Canada 3000 placed in bankruptcy

Canada 3000 placed in bankruptcy, board of directors resigns.

After days of struggling to find a way to get its planes back in the air, Canada's second-largest airline rolled to a dead stop Sunday as it was placed in bankruptcy.

Canada 3000 issued a news release late in the day confirming that its board of directors, president and other corporate officers had resigned a common move before bankruptcy because it reduces the liability of individual executives.

An Ontario Superior Court judge has appointed Deloitte & Touche Inc. as "Trustee in bankruptcy" to supervise sale of the airline's assets.

The company secured court protection against creditors Nov. 8, and had been negotiating with banks, investors and others since then to try to keep operating.

On Friday, it grounded all of its planes stranding passengers around the world and leaving about 4,800 workers without jobs.

Employees rallied to try to save the airline, urging Ottawa to intervene. But the federal government, which had previously offered a conditional $75 million in loans, insisted Canada 3000 come up with a "viable business plan" first.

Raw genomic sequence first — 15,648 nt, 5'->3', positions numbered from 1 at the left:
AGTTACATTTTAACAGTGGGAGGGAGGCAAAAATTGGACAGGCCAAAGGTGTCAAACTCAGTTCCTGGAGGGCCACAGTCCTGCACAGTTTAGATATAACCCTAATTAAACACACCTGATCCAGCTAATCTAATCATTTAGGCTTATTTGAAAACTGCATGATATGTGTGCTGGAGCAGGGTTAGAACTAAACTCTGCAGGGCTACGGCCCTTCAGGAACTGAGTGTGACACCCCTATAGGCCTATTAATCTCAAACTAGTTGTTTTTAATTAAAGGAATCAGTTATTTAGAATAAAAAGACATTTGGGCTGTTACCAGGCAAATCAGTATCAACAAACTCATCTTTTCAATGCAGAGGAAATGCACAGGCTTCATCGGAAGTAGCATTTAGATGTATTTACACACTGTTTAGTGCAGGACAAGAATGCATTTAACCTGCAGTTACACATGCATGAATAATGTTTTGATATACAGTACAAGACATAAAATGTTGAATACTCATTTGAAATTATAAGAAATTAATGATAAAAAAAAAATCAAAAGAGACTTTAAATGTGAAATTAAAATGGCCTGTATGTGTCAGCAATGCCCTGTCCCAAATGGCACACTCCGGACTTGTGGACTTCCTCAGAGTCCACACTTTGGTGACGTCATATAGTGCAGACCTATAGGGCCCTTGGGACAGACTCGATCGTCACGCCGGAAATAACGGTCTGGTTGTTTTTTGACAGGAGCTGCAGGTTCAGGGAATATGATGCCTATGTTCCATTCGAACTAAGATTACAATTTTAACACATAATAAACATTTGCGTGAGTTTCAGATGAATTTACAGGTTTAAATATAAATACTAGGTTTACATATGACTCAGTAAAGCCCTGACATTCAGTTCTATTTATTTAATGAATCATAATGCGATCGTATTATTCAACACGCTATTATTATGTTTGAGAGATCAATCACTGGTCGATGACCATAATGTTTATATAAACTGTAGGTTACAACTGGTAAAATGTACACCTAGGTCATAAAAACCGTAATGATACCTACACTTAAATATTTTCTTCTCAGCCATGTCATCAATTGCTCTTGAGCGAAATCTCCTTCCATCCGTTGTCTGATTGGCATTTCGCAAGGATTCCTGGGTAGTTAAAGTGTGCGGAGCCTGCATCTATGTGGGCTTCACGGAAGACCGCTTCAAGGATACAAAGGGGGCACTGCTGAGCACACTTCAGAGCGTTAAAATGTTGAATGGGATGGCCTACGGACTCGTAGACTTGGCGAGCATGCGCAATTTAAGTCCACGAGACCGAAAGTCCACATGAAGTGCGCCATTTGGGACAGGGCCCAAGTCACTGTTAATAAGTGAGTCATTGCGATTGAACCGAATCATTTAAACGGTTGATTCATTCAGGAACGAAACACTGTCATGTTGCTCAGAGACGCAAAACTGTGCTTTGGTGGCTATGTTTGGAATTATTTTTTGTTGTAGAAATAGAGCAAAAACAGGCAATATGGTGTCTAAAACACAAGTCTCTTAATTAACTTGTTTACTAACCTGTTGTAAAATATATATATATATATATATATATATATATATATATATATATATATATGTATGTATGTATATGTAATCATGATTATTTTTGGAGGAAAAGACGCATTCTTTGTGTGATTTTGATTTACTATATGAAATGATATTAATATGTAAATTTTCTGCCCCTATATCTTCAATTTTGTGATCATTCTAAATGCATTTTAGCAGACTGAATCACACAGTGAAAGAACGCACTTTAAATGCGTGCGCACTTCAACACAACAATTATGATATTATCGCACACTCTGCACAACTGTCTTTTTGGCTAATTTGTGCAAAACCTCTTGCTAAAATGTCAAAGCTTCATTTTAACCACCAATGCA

Before news of bankruptcy was confirmed, the Canadian Union of Public Employees had criticized Transport Minister David Collenette for not coming to the table with financial aid. "I think he needed to be there on Friday," Andrea Addario told CBC TV.

Flight attendants were planning a protest in Toronto on Tuesday, when Canada 3000 was scheduled to appear before a bankruptcy judge. They're now organizing a demonstration outside Collenette's office on Monday.

Like most other airlines, Canada 3000 had been losing money since the deadly hijackings in the United States Sept. 11 scared away travellers.

Other factors played a role in its demise, according to analysts, including a switch from chartered tours to regular domestic and international flights, the purchase of two rivals within the past year, as well as competition from Air Canada's new discount service.

Although some people held out hope the carrier would be able to restructure, experts warned that last week's request for bankruptcy protection would shatter consumer confidence and virtually guarantee its collapse.

"You're not going to get the advanced bookings to make the company viable" under those conditions, predicted Fred Lazar, an economist at York University, who was interviewed hours before the bankruptcy announcement. "People will have said, 'Look, I can't trust this company to be around in January or March, so I'd rather book with one of the other chartered carriers or with Air Canada."